The days of technology for technology's sake are over. So too are the days of CIOs who single-handedly shoved unwanted IT solutions down their agencies' throats. "To be successful, CIOs have to use a combination of business acumen and technology awareness," says Greg Pellegrino, a partner and global e-government leader with Deloitte Consulting in Boston. So in addition to being stalwart visionaries, CIOs must be good listeners.

Good CIOs immerse themselves in every nuance of how their agencies run. "A CIO must understand every aspect of the enterprise," says Wennergren. He says CIOs must comprehend current and forthcoming technologies and recognize how they can be used in their organizations.

Power From Above

CIOs must be able to win over key constituents, from Cabinet secretaries down to middle managers.

"The first and single most important asset for a CIO is to have the support of the boss," says Roger Baker, former CIO at Commerce and now executive vice president for telecommunications and information assurance at CACI International Inc., a systems integrator in Arlington, Va. "The most important part of the job is being a key part of the secretary's team."

But there's a twist. By becoming a servant to their leaders' vision and a trusted adviser, CIOs can derive their power from above. CIOs have to remember they are acting on behalf of the head of the agency, says Air Force CIO John Gilligan. "Whatever a CIO does has to be in sync with where leadership wants to go," he says. Then a CIO can effectively communicate that vision to mid-level executives and staffers.

Outside Help

A valuable CIO can work across organizational boundaries.

Because the Sept. 11 attacks exposed deficiencies in how agencies share information, the Bush administration is requiring executives to look outside their fiefdoms to see who they can help and who can help them. Data is power, and sharing it is difficult in government. CIOs must be the bridges to sources of vital information.

"These days, CIOs have to be able to get things done across boundaries," Hoenig says, adding that CIOs might have to produce results from workers outside their agencies, possibly in the private sector. Hoenig calls this industry leadership.

That is the case for Ron Miller, who recently became CIO at the Federal Emergency Management Agency. Miller says the agency had been focused on internal issues as it developed the groundbreaking National Emergency Management Information System. But new homeland security responsibilities have forced FEMA to look outside its organization to meet its mission, Miller says. His role, as CIO, is to facilitate that process with the right mix of leadership and technology.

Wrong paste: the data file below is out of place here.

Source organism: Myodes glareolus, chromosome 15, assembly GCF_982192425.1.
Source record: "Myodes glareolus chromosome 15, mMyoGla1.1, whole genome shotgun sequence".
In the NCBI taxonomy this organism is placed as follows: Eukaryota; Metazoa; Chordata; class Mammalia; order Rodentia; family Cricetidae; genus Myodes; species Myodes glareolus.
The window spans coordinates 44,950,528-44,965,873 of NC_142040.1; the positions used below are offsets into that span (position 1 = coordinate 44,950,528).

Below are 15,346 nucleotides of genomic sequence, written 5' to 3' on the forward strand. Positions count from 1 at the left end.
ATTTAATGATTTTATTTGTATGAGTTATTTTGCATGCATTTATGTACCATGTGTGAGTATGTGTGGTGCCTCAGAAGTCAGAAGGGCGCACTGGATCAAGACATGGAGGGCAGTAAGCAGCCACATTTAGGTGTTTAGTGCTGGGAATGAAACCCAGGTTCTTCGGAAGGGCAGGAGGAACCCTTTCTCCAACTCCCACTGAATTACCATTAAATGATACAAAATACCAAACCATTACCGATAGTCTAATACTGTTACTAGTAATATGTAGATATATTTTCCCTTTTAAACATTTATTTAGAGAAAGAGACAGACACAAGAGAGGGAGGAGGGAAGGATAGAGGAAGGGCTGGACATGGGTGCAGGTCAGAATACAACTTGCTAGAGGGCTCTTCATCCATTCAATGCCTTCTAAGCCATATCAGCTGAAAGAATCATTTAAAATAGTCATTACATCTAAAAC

If Mark Forman, OMB's associate director for information technology and e-government, gets his way, the federal government will build more systems that many agencies can use at once-eliminating fiefdoms and forcing agencies to share and share alike.

Cultural Change

A good CIO understands how technology breeds change.

New technology changes how organizations operate. Simple changes can have profound effects on the average worker, so it is not hard to imagine the stress massive new software systems can put on an entire organization. CIOs must remember that resistance to change can be their downfall.

"As CIO, your primary job is leading change," Wennergren says. But, he says, so much of change is cultural. "Ten percent of change is about technology while 90 percent is about culture."

This comes back to communication and expressing the will of senior leaders. Effective CIOs must be people of action who can get measurable results, not passive bystanders, Pellegrino says. Successful CIOs in the private sector have become major transformational figures by changing the way their companies do business, Balutis notes. They are tacticians, deliverers and relationship-builders, he says.

One of the classic examples of technology enabling change in the federal government is the transformation of the U.S. Mint. CIO Jackie Fletcher and John Mitchell, the Mint's deputy director, improved operations and generated enthusiasm among employees by launching an online superstore to sell the agency's products.


A first-rate CIO is a strategist, a forward thinker, a seer.

Experts say strategy is the main job of most federal CIOs. Following day-to-day IT operations is typically the domain of the deputy CIO. But now, with so much budget authority, CIOs must keep one eye on business and another on the future. One way is to fit all short- and long-range IT projects into an overall plan, or enterprise architecture.